Never Been to Peru Potato and Bean Stew

In the bookstore the other day I could hardly contain my excitement.  I found a used copy of Mollie Katzen’s 2013 cookbook The Heart of the Plate for six dollars!  Middle and Early Boomers might remember  her Moosewood cookbook.  I still have a copy of that cookbook in my collection.  There are a few recipes from The Heart of the Plate I want to try.  The first one was Peruvian Potato-Bean Stew.  But immediately I saw a problem.

There are over 4,000 edible varieties of potato, mostly found in the Andes of South America.!

“If you can’t get blue potatoes…”

I’m not in Peru.  4000 to pick from and the recipe calls for the blue one.  Since I wasn’t going to find blue potatoes I figured I might as well just mess with the rest of the recipe too.  So here’s my version inspired by Mollie.

Adapted from The Heart of Plate by Mollie Katzen

  • 2 tablespoons extra virgin olive oil
  • 1/2 large sweet onion, diced
  • 1 teaspoon chili powder
  • 1 teaspoon cumin
  • 1 teaspoon ground red chili
  • 1 teaspoon Mexican oregano
  • 1/2 large red bell pepper, diced
  • 2 large cloves garlic, minced
  • 1 teaspoon salt
  • 4 medium Yukon Gold potatoes, 1/2 inch dice
  • 3 cups cooked Mayocabo beans with cooking liquid
  • 15-ounce can diced tomatoes with roasted garlic and onion
  • freshly squeezed lime juice
  • salt and pepper to taste
  1. Heat a Dutch oven over medium heat.
  2. Add oil, onions, chili powder, ground chili, oregano and cumin .  Gently saute for 5 minutes.
  3. Add the bell pepper,  garlic, and salt.  Saute for another 5 minutes.
  4. Add the potatoes.. Cover, reduce heat to low, and cook for 5 minutes. Add 1/2 cup of the bean cooking liquid, canned tomatoes, cover again, and cook until potatoes are tender, about 20 minutes.
  5. Add the beans, reduce heat to low and simmer until beans are warmed through.
  6. Season individual servings with lime juice, salt and pepper to taste.
  7. Yum

Random Thoughts

If you like chili you’ll like this recipe.  It’s basically a potato and bean chili, no meat.  If you cannot find Mayocabo beans use pintos.  It won’t taste the same but will still be excellent, kind of like using yellow potatoes instead of the blue ones.  Pinto beans will hold their shape better whereas the Mayocabo is creamier and tends to fall apart with prolonged cooking.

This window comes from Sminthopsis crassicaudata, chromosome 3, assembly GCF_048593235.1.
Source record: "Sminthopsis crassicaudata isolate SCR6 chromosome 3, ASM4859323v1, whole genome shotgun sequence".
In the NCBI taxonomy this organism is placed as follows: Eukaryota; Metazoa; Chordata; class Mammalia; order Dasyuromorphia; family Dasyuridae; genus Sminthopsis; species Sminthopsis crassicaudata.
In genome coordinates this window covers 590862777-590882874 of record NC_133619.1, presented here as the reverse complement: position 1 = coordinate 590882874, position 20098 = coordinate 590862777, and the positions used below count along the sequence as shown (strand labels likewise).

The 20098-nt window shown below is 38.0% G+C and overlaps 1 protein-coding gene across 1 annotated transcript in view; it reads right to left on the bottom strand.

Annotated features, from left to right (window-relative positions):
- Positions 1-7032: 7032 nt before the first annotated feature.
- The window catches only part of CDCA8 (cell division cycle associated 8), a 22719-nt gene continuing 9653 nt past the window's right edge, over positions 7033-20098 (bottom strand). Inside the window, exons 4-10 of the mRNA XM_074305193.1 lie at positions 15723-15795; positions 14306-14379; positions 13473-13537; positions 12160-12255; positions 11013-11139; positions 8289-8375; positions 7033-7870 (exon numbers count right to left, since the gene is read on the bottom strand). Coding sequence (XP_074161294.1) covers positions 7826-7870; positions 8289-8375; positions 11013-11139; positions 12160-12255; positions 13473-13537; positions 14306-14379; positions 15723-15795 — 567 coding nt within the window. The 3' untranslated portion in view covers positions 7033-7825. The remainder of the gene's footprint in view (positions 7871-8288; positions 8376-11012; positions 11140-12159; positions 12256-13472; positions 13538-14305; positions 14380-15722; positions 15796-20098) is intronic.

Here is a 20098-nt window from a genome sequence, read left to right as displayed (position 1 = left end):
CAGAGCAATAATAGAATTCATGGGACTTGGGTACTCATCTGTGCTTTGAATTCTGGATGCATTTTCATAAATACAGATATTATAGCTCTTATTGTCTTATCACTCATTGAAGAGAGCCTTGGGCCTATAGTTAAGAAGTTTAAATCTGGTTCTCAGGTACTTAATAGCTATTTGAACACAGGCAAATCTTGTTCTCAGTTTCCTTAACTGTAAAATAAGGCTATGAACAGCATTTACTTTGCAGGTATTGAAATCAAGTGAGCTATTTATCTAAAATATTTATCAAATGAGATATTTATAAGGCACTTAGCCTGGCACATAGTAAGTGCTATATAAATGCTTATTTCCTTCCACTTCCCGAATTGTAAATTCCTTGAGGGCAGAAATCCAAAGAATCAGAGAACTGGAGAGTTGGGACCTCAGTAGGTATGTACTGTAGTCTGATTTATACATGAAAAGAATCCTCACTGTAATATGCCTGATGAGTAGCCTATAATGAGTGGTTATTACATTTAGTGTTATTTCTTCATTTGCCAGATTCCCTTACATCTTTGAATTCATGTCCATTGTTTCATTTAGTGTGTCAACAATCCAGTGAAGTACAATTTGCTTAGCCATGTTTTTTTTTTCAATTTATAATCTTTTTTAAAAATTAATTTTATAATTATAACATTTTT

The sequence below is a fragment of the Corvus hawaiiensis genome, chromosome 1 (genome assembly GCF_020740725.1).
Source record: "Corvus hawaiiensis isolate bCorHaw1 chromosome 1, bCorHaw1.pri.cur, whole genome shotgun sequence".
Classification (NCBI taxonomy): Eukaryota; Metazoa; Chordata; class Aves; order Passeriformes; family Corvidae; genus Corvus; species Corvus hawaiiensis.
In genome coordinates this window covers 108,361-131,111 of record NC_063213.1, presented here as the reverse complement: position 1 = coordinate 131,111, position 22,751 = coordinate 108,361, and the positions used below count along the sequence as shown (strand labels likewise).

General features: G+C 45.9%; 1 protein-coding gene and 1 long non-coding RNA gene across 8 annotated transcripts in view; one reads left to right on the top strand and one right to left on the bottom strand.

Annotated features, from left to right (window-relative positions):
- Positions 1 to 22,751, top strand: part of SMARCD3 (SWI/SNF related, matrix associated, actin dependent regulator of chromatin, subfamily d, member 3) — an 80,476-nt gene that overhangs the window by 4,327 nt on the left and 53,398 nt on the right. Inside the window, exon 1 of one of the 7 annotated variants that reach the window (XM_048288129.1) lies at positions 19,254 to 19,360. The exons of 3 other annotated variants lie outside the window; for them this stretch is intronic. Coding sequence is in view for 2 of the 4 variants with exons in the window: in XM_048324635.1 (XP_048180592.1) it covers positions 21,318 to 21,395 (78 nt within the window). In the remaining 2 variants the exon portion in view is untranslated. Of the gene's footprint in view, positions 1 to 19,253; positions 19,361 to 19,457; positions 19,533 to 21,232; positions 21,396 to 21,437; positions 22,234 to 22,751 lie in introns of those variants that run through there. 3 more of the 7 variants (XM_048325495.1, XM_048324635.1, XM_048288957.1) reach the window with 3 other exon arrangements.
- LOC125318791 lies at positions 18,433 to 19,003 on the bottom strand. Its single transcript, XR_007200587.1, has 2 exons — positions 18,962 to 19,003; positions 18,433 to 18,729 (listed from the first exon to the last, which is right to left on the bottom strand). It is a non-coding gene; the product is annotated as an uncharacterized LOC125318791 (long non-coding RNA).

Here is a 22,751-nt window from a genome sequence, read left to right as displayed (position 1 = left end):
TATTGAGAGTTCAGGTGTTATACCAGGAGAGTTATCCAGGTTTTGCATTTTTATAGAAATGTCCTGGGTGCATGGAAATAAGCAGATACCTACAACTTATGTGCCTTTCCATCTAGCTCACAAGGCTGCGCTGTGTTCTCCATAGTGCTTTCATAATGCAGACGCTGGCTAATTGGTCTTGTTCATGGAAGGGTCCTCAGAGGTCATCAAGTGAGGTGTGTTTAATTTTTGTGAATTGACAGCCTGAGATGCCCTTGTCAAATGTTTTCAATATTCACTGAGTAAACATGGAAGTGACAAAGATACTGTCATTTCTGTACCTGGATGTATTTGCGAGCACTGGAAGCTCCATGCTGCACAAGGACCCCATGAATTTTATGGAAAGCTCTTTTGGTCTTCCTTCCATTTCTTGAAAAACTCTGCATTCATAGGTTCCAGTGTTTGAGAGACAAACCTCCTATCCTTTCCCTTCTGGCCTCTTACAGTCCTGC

For the beans I used a pound dried, rinsed multiple times and soaked overnight.  The next day I tossed the beans into a pot, added water to one inch above the beans with about a teaspoon each of cumin, Mexican oregano, garlic powder and a bay leaf.






Sweet Potato and White Bean Hummus

  • 1 large sweet potato, baked
  • 3 small whole garlic cloves, peeled
  • 1 can Great Northern White Beans, drained and rinsed
  • 1/4 cup tahini, organic, unsalted
  • 1 and 1/2 large lemons, juiced
  • 1 tsp pure maple syrup
  • ½ tsp cumin
  • Salt to taste

The Office Christmas party is at the house this year.  I was asked to make some hummus for the event.  Since I was going to dirty up the juicer and the food processor I decided to try something different.  I made more hummus.  There was a leftover baked sweet potato in the fridge.  A quick Google search turned up this recipe which I’ll credit as my inspiration.

  1. Bake the sweet potato for around 75 minutes or until soft to the touch.  I actually had my potato in the oven for 2 hours at 425F because I forgot about it.  Allow to cool and set aside.
  2. Process the garlic first.
  3. Toss everything else in the pool and process until smooth and creamy.
  4. Did you take the skin off the potato?
  5. Find some pita bread or crackers STAT.

The first thing is to avoid any arguments about whether or not you can call this dip hummus.  It has no chickpeas so technically it’s not hummus.   Google “is hummus without chickpeas really hummus” and take a side.  The second thing you have to get used to is the color.

Pink.  The dip comes out pink.

Serving Suggestions

Put this hummus out at a party and tell everyone it’s a salmon dip.